(Text links are to Oremus Bible Browser. Oremus Bible Browser is not affiliated with or supported by the Evangelical Lutheran Church in America. You can find the calendar of readings for Year B at Lectionary Readings.

For lectionary humor and insight, check the weekly comic Agnus Day.

Gospel Reflection

Our gospel this week picks up where last week’s reading ended, just after Jesus has astounded everyone at the synagogue in Capernaum.  Not only has his teaching carried an authority unlike any they had heard before, but this authority has been further demonstrated by his freeing a man from an unclean spirit.  Now leaving the synagogue, Jesus joins his four disciples in the home of Simon and Andrew, where he is told that Simon’s mother-in-law is sick.   

Jesus, never one to shy away from broken bodies or broken spirits, goes to her and takes her by the hand and lifts her up.  This is not healing from a distance, but a connection with his loving touch.   Having been made well, she begins to serve them, demonstrating not only the kind of humble service Jesus calls those who follow him to do, but, in fact, embodies himself. (Mark 10:45)

Of course, it isn’t just Simon’s mother-in-law who is healed.  That evening, just as the Sabbath is ending, virtually the whole town turns up at the door.  They bring to Jesus all who are sick and oppressed by evil spirits.   And, as in the synagogue, Jesus continues to expresses his authority.  He overcomes the forces of sickness and evil.  In their place, Jesus gives wholeness and healing.  One can only imagine the excitement this causes, and it soon becomes clear that the people of Capernaum would very much like for Jesus to be their “hometown healer.”  

So, when Jesus slips away in the early morning darkness to pray, it isn’t just his companions who hunt for him; everyone is out looking. However, Jesus’ mission is not centered on just one town.  He has come to proclaim the good news of God’s gracious reign to all the world, and to make this good news both real and personal.  And so, our reading ends with Jesus leaving Capernaum to preach, heal, and cast out demons throughout the whole region.

So, how might we connect these stories with our own lives?  Certainly, we hear a lot about Jesus healing people and delivering them from the power of evil.  Jesus, however, was not simply a “wonder worker.”  The healings and exorcisms are a part of his larger message.  Along with his teaching and preaching they proclaim the truth of God’s love and power.  Not only does Jesus continue to bring healing and wholeness into our lives today, but, as those who live on this side of his resurrection, we are reminded that, despite the fear and despair we can so often experience, our world has already been claimed by God’s loving authority in Jesus.

We also see the importance of prayer and the power of human connection and touch. Prayer was a priority for Jesus.  Behind all of his public activity, his preaching, teaching, and miracles, lay Jesus’ total dependence on God. And so, even in all the busyness, Jesus makes the time to center his life in prayer.  Prayer remains one of the most important ways to connect our lives to the living presence of God who, through the power of the Spirit, has promised to guide and encourage us.  Prayer is also how we can “lift up” one another, especially in times of stress, sickness, or need. When accompanied by such simple gestures as a hand on the shoulder or a quick hug, our prayers can convey God’s love both powerfully and personally.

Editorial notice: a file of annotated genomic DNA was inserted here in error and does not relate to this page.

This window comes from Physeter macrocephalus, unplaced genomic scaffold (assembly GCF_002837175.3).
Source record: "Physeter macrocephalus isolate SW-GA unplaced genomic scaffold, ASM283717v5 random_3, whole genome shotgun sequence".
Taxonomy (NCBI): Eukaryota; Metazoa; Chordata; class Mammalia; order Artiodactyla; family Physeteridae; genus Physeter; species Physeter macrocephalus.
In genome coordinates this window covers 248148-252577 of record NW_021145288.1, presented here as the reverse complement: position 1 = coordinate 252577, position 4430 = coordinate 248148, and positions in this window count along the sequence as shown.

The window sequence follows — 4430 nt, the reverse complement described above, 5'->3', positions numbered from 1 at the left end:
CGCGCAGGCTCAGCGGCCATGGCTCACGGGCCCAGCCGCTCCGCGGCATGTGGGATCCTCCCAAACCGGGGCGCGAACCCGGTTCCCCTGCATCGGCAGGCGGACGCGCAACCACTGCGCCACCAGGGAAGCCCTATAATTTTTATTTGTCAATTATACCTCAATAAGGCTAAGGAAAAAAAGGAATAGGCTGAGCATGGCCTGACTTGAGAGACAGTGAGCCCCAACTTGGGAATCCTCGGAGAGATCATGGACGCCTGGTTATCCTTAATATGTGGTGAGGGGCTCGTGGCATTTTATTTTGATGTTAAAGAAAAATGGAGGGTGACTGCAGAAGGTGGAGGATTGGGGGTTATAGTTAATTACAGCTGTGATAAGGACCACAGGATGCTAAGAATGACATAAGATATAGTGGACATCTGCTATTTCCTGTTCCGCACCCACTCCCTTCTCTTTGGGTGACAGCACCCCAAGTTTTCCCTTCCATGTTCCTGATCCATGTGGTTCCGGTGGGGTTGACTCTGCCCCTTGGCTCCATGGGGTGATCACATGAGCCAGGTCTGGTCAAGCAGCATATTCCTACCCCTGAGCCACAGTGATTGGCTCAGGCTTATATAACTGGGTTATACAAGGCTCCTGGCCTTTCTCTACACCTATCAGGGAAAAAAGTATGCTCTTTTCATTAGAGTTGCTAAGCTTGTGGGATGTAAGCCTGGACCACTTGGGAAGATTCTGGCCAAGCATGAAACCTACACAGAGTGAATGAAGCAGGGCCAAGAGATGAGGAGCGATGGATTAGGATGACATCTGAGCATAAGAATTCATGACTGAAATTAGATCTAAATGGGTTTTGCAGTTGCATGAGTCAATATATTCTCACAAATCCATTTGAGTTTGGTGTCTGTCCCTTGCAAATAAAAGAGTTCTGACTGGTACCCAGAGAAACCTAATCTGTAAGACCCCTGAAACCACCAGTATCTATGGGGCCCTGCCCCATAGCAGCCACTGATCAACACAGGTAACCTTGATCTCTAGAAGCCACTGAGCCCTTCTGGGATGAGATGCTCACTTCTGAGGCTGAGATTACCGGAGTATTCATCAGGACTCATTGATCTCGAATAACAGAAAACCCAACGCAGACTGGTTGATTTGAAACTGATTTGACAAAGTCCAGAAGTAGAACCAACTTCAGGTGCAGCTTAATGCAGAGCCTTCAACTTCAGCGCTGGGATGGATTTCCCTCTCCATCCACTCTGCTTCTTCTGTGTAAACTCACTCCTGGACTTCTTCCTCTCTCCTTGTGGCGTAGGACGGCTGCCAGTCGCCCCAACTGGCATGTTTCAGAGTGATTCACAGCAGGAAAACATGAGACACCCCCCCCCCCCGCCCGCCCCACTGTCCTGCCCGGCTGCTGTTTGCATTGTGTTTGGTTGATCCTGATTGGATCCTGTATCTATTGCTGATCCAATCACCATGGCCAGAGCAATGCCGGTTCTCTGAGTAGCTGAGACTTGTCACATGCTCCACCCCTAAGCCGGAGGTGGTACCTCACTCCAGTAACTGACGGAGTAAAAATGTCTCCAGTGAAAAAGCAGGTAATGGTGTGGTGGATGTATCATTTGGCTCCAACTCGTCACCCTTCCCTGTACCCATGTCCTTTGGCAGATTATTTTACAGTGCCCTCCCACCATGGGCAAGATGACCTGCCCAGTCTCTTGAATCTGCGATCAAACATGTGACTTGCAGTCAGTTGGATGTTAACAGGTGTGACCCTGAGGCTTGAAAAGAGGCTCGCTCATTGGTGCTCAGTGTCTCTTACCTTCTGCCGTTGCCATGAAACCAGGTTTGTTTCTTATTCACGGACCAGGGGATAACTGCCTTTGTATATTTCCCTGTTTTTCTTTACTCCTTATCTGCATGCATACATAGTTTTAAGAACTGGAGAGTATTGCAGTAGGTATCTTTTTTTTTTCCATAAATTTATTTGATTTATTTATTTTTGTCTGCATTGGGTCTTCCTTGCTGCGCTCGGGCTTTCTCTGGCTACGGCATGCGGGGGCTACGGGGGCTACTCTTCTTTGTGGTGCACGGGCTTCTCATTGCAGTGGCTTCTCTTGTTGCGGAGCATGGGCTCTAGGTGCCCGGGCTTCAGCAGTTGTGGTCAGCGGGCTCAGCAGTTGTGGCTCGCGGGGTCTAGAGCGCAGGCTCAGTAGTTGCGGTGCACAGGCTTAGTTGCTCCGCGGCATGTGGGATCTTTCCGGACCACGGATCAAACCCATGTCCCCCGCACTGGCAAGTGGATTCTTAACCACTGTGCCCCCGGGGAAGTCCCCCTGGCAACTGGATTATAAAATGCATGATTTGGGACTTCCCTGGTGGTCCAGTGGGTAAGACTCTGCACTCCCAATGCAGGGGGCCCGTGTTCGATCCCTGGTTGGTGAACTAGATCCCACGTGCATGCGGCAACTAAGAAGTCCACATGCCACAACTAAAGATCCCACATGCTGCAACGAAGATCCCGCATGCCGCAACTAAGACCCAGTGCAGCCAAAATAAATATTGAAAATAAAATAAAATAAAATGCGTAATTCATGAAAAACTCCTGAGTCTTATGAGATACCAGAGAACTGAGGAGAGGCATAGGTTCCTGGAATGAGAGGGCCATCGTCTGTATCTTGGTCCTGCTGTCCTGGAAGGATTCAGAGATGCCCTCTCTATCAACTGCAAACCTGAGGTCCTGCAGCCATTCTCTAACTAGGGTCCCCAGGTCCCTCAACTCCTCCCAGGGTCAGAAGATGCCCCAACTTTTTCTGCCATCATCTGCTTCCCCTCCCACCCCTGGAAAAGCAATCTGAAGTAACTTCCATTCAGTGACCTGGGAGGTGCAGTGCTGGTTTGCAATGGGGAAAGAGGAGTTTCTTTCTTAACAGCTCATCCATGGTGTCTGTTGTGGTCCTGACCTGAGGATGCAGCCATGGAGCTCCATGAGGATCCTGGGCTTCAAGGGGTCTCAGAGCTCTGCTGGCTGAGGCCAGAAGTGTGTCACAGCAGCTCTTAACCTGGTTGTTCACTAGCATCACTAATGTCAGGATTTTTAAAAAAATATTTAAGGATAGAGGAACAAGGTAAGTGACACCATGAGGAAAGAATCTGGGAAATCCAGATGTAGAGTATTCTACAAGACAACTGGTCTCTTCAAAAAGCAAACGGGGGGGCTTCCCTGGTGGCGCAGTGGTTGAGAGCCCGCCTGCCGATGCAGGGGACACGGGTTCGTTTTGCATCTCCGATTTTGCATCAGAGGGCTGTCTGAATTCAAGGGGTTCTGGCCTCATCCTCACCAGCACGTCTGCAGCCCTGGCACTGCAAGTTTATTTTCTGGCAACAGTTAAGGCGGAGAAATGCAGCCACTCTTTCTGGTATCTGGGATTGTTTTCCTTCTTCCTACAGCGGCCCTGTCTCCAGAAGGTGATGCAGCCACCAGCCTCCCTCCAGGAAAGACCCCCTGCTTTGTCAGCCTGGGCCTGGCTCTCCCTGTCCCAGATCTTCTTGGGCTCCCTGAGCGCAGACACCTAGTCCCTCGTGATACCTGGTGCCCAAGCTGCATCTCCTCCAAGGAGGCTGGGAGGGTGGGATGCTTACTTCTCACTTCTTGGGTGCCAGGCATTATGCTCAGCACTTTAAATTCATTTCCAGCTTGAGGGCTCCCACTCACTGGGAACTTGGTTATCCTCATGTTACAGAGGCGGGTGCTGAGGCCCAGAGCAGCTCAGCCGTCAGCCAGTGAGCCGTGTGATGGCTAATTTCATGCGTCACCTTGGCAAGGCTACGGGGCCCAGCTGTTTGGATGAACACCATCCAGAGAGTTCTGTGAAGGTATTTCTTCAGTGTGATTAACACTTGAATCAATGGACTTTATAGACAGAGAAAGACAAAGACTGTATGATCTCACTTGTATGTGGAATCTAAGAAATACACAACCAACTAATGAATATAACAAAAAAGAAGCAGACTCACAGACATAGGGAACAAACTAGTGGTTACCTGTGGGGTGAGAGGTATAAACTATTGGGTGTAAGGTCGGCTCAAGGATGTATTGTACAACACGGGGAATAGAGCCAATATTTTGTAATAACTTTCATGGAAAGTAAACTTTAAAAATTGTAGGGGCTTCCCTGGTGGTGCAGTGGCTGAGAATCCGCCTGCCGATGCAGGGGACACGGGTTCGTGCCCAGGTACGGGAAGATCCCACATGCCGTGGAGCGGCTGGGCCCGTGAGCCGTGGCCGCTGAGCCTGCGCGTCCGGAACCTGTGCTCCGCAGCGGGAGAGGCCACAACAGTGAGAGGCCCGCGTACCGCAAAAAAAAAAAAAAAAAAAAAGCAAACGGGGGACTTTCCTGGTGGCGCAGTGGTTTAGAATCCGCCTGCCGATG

Discussion Questions

  • When you look at what Jesus does in this passage, what does it say about his priorities and mission?  How might his actions inspire or encourage us in our lives today?
  • What is your own experience with prayer?  How would you define “prayer,” and what role does it play in your life? Do you ever find comfort or guidance through prayer?
  • Do you think God answers prayer?  Why or why not?

Activity Suggestion

Prayer Partners

Have participants pair up with a prayer partner and ask them to share at least one intention or prayer request with their prayer partner. It could be something they are grateful for, a personal struggle, someone they know who needs help, or a goal they are working towards. Emphasize the importance of creating a safe and non-judgmental space for sharing. 

Once each person has shared, have the pairs take turns praying for each other. Invite them to keep it simple and not to worry about being formal or fancy.  Perhaps model this beforehand.

When everyone is done, spend a few minutes reflecting on the experience.  How did it feel to pray for someone else?  To have some pray for you?  Are there other people or concerns that your group can lift up in prayer?   

Closing Prayer

Good and gracious God, touch our lives with your loving power.  Where we are hurting, heal us.  Where we are broken, make us whole again.  Where we are anxious and fearful, give us your peace.  When we feel lost and unsure, guide our steps.  And when we feel down, lift us up. In Jesus’ name – Amen.


January 28, 2024–I Swear

Eric Luke, Saint Paul, MN

Warm-up Question

When you get overwhelmed, where do you turn (or what do you turn to) to regain your focus?